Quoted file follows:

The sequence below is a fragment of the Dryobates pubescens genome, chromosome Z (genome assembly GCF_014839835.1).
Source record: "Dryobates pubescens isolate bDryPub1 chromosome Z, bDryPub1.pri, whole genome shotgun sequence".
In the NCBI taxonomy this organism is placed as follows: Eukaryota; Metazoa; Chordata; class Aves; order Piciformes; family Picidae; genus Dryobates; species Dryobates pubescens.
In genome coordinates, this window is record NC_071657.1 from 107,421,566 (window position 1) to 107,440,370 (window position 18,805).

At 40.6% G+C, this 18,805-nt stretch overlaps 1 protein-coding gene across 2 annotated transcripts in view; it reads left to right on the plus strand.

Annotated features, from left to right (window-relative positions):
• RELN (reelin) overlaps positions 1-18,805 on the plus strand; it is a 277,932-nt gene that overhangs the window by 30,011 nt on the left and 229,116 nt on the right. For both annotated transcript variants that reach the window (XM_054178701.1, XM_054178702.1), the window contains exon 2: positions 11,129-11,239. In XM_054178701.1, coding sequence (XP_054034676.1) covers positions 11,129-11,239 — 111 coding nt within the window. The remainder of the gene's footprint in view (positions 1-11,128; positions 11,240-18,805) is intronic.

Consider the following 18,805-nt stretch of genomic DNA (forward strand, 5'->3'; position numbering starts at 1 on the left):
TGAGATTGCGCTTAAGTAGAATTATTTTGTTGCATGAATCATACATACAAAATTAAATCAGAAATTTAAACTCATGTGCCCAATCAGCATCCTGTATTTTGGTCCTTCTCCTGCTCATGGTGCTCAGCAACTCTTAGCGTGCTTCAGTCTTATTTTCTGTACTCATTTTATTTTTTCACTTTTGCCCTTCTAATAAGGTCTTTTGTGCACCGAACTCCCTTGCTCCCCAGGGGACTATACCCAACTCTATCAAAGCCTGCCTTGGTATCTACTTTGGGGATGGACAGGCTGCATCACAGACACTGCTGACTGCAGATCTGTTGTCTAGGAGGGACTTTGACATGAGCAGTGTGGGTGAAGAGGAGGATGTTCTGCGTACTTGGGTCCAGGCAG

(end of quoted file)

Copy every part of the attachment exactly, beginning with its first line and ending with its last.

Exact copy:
The sequence below is a fragment of the Dryobates pubescens genome, chromosome Z (genome assembly GCF_014839835.1).
Source record: "Dryobates pubescens isolate bDryPub1 chromosome Z, bDryPub1.pri, whole genome shotgun sequence".
In the NCBI taxonomy this organism is placed as follows: Eukaryota; Metazoa; Chordata; class Aves; order Piciformes; family Picidae; genus Dryobates; species Dryobates pubescens.
In genome coordinates, this window is record NC_071657.1 from 107,421,566 (window position 1) to 107,440,370 (window position 18,805).

At 40.6% G+C, this 18,805-nt stretch overlaps 1 protein-coding gene across 2 annotated transcripts in view; it reads left to right on the plus strand.

Annotated features, from left to right (window-relative positions):
• RELN (reelin) overlaps positions 1-18,805 on the plus strand; it is a 277,932-nt gene that overhangs the window by 30,011 nt on the left and 229,116 nt on the right. For both annotated transcript variants that reach the window (XM_054178701.1, XM_054178702.1), the window contains exon 2: positions 11,129-11,239. In XM_054178701.1, coding sequence (XP_054034676.1) covers positions 11,129-11,239 — 111 coding nt within the window. The remainder of the gene's footprint in view (positions 1-11,128; positions 11,240-18,805) is intronic.

Consider the following 18,805-nt stretch of genomic DNA (forward strand, 5'->3'; position numbering starts at 1 on the left):
TGAGATTGCGCTTAAGTAGAATTATTTTGTTGCATGAATCATACATACAAAATTAAATCAGAAATTTAAACTCATGTGCCCAATCAGCATCCTGTATTTTGGTCCTTCTCCTGCTCATGGTGCTCAGCAACTCTTAGCGTGCTTCAGTCTTATTTTCTGTACTCATTTTATTTTTTCACTTTTGCCCTTCTAATAAGGTCTTTTGTGCACCGAACTCCCTTGCTCCCCAGGGGACTATACCCAACTCTATCAAAGCCTGCCTTGGTATCTACTTTGGGGATGGACAGGCTGCATCACAGACACTGCTGACTGCAGATCTGTTGTCTAGGAGGGACTTTGACATGAGCAGTGTGGGTGAAGAGGAGGATGTTCTGCGTACTTGGGTCCAGGCAG